The Official Website of the Louisiana Department of Revenue
BATON ROUGE - The names of an additional 94 chronic delinquent taxpayers who owe nearly $2.1 million have been added to the CyberShame list published on the Department of Revenue’s Internet web page. The new names represent 50 individuals who owe $632,248.87 and 44 businesses that owe $1,477,580.60.
In January of this year, the Department initiated its “CyberShame” program by publishing the names of chronic delinquent taxpayers. The program is based on the premise that publication of a delinquent taxpayer''s name will shame them into paying the taxes they owe.
“Our CyberShame Program has been very successful,” says Revenue Secretary Cynthia Bridges. “Not only have we collected $1,070,349.75 from taxpayers on the list, but we also collected $240,267.28 from taxpayers not on the list, but who wanted to ensure that their names would not be published in the future. That’s a total of more than $1.3 million collected this year.”
Bridges points out that anyone with access to the Internet can view the list on the Department’s web page at www.rev.state.la.us . “There, the names, addresses, and amounts of tax owed by some of the state''s most chronic delinquent taxpayers, are listed for all the world to see,” Bridges says.
Act 257 of the 2001 Regular Session of the Louisiana Legislature amended Louisiana Revised Statute 47:1508 which requires a taxpayer''s records be kept confidential. The new act specifically allows the Secretary to disclose the name of any taxpayer who is delinquent in the payment of any tax collected by the Department, provided all assessments have become final and collectable by distraint and sale. Prior to passage of the act, the source of the published delinquent tax information was public record tax liens on file with the Clerk of Court in the appropriate parish.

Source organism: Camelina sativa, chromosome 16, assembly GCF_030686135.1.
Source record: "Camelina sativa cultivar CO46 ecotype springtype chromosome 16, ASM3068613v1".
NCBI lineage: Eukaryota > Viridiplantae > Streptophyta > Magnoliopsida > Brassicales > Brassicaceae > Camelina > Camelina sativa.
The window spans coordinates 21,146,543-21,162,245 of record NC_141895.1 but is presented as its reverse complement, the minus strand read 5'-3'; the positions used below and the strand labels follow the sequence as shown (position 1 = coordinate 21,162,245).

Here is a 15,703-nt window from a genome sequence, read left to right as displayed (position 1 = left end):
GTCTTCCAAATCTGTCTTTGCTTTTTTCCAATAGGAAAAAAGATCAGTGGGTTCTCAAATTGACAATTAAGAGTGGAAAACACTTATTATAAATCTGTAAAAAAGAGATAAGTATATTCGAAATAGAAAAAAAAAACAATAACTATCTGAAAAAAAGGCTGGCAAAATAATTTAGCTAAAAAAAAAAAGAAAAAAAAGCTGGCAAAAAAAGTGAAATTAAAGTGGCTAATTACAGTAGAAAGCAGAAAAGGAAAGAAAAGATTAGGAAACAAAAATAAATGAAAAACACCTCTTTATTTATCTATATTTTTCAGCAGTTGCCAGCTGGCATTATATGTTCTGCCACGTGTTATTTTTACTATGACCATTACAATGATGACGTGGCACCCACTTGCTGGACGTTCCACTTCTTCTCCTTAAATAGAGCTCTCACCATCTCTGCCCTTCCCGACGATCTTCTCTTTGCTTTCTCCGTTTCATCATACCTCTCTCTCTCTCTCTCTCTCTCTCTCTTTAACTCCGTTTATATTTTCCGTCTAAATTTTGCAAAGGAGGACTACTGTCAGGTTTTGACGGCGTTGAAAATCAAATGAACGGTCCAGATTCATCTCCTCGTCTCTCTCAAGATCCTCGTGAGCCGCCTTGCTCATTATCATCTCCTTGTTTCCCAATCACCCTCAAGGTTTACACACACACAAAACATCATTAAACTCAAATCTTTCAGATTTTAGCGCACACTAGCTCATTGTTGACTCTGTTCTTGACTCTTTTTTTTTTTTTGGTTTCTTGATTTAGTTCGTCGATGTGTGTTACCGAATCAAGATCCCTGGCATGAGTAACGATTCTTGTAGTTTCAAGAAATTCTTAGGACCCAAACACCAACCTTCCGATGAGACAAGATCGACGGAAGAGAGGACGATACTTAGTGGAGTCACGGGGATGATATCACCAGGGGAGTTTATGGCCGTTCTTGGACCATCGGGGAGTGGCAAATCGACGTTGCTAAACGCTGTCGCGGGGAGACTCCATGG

In preparation for adding the new names, Bridges says 136 letters were mailed September 12, 2001 to notify the taxpayers that their names would be published unless payment arrangements were made within 30 days. The publication list was reduced to 94 after three accounts paid in full to avoid publication of their names, 32 had notification letters re-mailed to them because newer addresses were obtained, and seven accounts were put on hold after the taxpayers involved filed for Tax Amnesty. Tax Amnesty allows a taxpayer to pay only the tax owed and avoid paying penalty and interest. Bridges says if amnesty is not approved for those seven accounts, their names will be added to the CyberShame list on November 30. She adds that the CyberShame list will be updated with a new list of names approximately every three months.
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